281809 Understanding the Effects of Thermal Treatments On Structure and Catalytic Properties of Ruthenium Nanoparticles On Mesoporous Silica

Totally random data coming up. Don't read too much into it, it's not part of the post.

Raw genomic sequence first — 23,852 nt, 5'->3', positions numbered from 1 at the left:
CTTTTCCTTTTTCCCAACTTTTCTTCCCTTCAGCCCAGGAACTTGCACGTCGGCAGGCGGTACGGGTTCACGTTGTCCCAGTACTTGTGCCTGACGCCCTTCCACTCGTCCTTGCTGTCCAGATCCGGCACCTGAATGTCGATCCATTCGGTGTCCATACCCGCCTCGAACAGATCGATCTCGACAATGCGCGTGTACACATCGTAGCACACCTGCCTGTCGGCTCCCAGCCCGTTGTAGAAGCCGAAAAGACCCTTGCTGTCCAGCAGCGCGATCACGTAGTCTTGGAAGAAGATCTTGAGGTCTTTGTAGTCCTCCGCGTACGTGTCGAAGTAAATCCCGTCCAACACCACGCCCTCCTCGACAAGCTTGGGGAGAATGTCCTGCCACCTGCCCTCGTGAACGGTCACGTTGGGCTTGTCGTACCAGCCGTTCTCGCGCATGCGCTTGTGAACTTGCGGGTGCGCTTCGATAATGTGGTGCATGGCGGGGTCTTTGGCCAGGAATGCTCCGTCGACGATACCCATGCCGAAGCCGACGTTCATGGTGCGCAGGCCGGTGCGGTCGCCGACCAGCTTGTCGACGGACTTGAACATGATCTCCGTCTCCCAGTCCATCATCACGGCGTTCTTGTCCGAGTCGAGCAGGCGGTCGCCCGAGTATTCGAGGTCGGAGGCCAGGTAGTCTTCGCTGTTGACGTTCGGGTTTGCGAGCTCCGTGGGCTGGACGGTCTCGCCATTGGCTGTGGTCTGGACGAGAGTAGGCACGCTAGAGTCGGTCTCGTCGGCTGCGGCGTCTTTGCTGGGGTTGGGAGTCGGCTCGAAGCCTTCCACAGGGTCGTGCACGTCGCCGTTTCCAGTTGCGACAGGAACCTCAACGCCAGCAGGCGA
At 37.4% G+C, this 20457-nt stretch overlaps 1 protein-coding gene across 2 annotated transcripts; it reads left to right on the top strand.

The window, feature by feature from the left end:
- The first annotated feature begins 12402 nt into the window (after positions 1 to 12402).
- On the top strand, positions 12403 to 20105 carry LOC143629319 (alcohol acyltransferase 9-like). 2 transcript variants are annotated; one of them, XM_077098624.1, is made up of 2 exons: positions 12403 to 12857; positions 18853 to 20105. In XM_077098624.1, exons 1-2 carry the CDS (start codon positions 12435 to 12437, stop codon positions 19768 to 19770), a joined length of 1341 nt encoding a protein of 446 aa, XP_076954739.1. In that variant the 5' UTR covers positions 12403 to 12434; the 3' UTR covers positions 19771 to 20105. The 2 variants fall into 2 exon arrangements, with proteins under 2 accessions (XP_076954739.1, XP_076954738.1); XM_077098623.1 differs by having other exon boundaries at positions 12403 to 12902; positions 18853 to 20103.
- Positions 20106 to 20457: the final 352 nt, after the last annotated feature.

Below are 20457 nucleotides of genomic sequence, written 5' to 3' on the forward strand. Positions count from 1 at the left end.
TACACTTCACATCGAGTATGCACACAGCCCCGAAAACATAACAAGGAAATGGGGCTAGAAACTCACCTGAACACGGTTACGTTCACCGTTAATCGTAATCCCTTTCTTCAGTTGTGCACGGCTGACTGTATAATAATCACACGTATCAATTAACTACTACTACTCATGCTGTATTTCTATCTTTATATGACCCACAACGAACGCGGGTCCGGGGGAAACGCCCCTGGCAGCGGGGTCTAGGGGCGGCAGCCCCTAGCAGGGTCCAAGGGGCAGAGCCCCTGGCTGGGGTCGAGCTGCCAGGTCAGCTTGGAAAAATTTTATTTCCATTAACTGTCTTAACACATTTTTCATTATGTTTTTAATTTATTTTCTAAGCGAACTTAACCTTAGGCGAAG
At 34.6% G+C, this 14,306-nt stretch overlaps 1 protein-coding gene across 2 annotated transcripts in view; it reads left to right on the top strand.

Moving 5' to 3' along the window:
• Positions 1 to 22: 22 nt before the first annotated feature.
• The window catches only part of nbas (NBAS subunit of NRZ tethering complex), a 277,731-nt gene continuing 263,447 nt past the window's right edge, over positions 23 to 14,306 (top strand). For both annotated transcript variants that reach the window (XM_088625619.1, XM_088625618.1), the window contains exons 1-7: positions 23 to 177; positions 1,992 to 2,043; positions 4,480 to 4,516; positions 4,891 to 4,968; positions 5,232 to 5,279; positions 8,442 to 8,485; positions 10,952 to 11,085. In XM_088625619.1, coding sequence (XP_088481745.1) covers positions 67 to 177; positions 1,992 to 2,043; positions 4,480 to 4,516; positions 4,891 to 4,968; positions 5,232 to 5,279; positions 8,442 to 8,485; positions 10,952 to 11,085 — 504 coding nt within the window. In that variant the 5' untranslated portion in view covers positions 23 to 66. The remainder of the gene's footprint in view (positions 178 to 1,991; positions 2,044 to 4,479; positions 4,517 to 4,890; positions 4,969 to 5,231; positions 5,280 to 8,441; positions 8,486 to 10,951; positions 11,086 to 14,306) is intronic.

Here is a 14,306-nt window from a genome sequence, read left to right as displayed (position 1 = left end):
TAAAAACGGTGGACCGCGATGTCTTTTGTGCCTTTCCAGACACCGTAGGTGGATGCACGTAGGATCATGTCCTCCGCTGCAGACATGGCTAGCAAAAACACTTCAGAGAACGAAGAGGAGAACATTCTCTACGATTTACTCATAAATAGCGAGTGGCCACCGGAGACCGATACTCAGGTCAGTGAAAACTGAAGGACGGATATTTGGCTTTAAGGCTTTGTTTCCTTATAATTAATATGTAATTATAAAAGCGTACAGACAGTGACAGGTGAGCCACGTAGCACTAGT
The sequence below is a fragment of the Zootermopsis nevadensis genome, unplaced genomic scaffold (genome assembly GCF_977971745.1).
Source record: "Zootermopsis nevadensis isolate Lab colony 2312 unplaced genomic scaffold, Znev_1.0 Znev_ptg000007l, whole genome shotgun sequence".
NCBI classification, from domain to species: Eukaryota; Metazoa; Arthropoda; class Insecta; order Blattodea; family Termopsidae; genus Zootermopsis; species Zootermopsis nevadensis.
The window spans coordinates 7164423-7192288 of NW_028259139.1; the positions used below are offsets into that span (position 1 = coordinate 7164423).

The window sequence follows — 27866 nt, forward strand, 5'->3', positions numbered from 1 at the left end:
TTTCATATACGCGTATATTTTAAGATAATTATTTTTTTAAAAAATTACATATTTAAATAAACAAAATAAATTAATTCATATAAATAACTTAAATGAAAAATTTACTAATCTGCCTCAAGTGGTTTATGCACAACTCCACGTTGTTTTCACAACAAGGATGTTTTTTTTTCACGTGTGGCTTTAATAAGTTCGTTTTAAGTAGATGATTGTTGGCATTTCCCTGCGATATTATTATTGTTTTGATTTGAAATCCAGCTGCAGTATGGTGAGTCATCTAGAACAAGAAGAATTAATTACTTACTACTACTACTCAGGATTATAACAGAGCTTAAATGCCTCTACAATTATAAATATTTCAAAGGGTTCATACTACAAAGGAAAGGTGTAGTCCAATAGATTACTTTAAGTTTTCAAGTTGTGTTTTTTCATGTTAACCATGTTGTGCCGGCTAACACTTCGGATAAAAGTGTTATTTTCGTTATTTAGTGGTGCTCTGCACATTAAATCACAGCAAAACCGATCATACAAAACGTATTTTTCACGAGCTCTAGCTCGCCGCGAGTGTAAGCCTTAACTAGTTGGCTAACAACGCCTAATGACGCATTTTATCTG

Recent advances in colloidal chemistry offer promising opportunities for rational design of well-defined metal nanocatalysts, which is of great importance to fundamental studies of heterogeneous catalysis and the development of new catalysts1-4. However, the preparation of supported catalysts using this strategy usually involves the additional challenge of removing the capping stabilizer from the resulting nanocatalysts without changing the particle morphology or dispersion. The difficulty in removing the capping agent stems from the strong bonds formed between these organic molecules and particle surfaces at approximately monolayer coverage1,4,5. In this study, we report on the influence of thermal treatments on the structure and catalytic properties of ruthenium nanoparticles (Ru NPs) supported on mesoporous silica (MSU-F). The monodisperse Ru NPs were synthesized by a polyol reduction method6-8 using poly-N-vinyl-2-pyrrolidone (PVP) as the stabilizing agent, followed by deposition onto MSU-F via a sonication-assisted colloidal impregnation approach to form the supported Ru nanocatalysts9. Three different protocols were explored to remove the PVP capping agent: gentle thermal oxidation at 150°C, thermal reduction at 350°C under a hydrogen atmosphere, and argon-protected calcination at 650°C. Transmission electron microscopy (TEM) characterization revealed negligible changes in morphology of the supported Ru nanoparticles following these treatments. However, thermal reduction and argon-protected calcination appeared to have led to migration of the nanoparticles from the inner wall to the edge of the support. Various physical and chemical characterizations confirmed that, of the three methods explored, only argon-protected calcination completely removes the capping polymer, promoting high metal dispersion as a result. Higher treatment temperatures also led to increased annealing effects and thus crystallinity of the NPs. It was shown by hydrogen chemisorption that the catalysts that underwent the other two thermal treatments retained only a fraction of available surface catalytic sites, confirming insufficient removal of the capping polymer agent from the surface. The reactivities of the catalysts were evaluated by the aqueous phase hydrogenation of pyruvic acid to lactic acid, with commercial Ru on silica used as a control for comparison. The results showed that the Ru nanocatalysts prepared in this work are more active than conventional Ru catalysts. The supported Ru NPs calcined under inert gas exhibited the highest activity. The new protocol thus enables more efficient use of the precious Ru metal. References:
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